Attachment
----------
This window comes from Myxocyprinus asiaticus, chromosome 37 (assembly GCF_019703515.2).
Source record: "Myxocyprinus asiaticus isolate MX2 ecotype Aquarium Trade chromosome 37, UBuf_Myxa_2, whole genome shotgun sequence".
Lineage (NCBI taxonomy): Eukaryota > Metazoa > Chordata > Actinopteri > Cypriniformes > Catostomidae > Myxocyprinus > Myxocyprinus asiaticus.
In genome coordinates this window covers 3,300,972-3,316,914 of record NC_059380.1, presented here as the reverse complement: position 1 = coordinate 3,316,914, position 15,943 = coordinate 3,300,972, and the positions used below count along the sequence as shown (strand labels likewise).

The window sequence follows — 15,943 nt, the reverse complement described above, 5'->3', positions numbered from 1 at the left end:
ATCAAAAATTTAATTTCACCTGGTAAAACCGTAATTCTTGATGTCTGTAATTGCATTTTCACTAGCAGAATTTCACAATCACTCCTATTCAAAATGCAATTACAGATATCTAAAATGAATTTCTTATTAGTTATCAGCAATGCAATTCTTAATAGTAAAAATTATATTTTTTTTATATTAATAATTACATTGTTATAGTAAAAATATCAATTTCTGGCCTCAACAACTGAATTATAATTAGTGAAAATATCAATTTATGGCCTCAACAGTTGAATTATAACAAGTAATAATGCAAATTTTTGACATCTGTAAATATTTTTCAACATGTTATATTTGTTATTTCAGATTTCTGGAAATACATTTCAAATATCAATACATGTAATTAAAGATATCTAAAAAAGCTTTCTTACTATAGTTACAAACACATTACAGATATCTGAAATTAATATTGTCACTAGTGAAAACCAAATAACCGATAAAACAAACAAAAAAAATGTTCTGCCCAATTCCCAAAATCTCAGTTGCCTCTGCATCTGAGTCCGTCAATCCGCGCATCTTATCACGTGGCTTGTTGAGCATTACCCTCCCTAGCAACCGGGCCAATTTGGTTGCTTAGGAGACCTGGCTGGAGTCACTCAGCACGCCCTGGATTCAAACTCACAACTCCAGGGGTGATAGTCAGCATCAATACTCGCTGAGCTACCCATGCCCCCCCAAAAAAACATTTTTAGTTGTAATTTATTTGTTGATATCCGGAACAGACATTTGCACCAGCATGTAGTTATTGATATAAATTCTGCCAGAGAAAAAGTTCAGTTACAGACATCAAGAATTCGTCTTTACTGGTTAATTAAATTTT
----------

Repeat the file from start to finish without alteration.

This window comes from Myxocyprinus asiaticus, chromosome 37 (assembly GCF_019703515.2).
Source record: "Myxocyprinus asiaticus isolate MX2 ecotype Aquarium Trade chromosome 37, UBuf_Myxa_2, whole genome shotgun sequence".
Lineage (NCBI taxonomy): Eukaryota > Metazoa > Chordata > Actinopteri > Cypriniformes > Catostomidae > Myxocyprinus > Myxocyprinus asiaticus.
In genome coordinates this window covers 3,300,972-3,316,914 of record NC_059380.1, presented here as the reverse complement: position 1 = coordinate 3,316,914, position 15,943 = coordinate 3,300,972, and the positions used below count along the sequence as shown (strand labels likewise).

The window sequence follows — 15,943 nt, the reverse complement described above, 5'->3', positions numbered from 1 at the left end:
ATCAAAAATTTAATTTCACCTGGTAAAACCGTAATTCTTGATGTCTGTAATTGCATTTTCACTAGCAGAATTTCACAATCACTCCTATTCAAAATGCAATTACAGATATCTAAAATGAATTTCTTATTAGTTATCAGCAATGCAATTCTTAATAGTAAAAATTATATTTTTTTTATATTAATAATTACATTGTTATAGTAAAAATATCAATTTCTGGCCTCAACAACTGAATTATAATTAGTGAAAATATCAATTTATGGCCTCAACAGTTGAATTATAACAAGTAATAATGCAAATTTTTGACATCTGTAAATATTTTTCAACATGTTATATTTGTTATTTCAGATTTCTGGAAATACATTTCAAATATCAATACATGTAATTAAAGATATCTAAAAAAGCTTTCTTACTATAGTTACAAACACATTACAGATATCTGAAATTAATATTGTCACTAGTGAAAACCAAATAACCGATAAAACAAACAAAAAAAATGTTCTGCCCAATTCCCAAAATCTCAGTTGCCTCTGCATCTGAGTCCGTCAATCCGCGCATCTTATCACGTGGCTTGTTGAGCATTACCCTCCCTAGCAACCGGGCCAATTTGGTTGCTTAGGAGACCTGGCTGGAGTCACTCAGCACGCCCTGGATTCAAACTCACAACTCCAGGGGTGATAGTCAGCATCAATACTCGCTGAGCTACCCATGCCCCCCCAAAAAAACATTTTTAGTTGTAATTTATTTGTTGATATCCGGAACAGACATTTGCACCAGCATGTAGTTATTGATATAAATTCTGCCAGAGAAAAAGTTCAGTTACAGACATCAAGAATTCGTCTTTACTGGTTAATTAAATTTT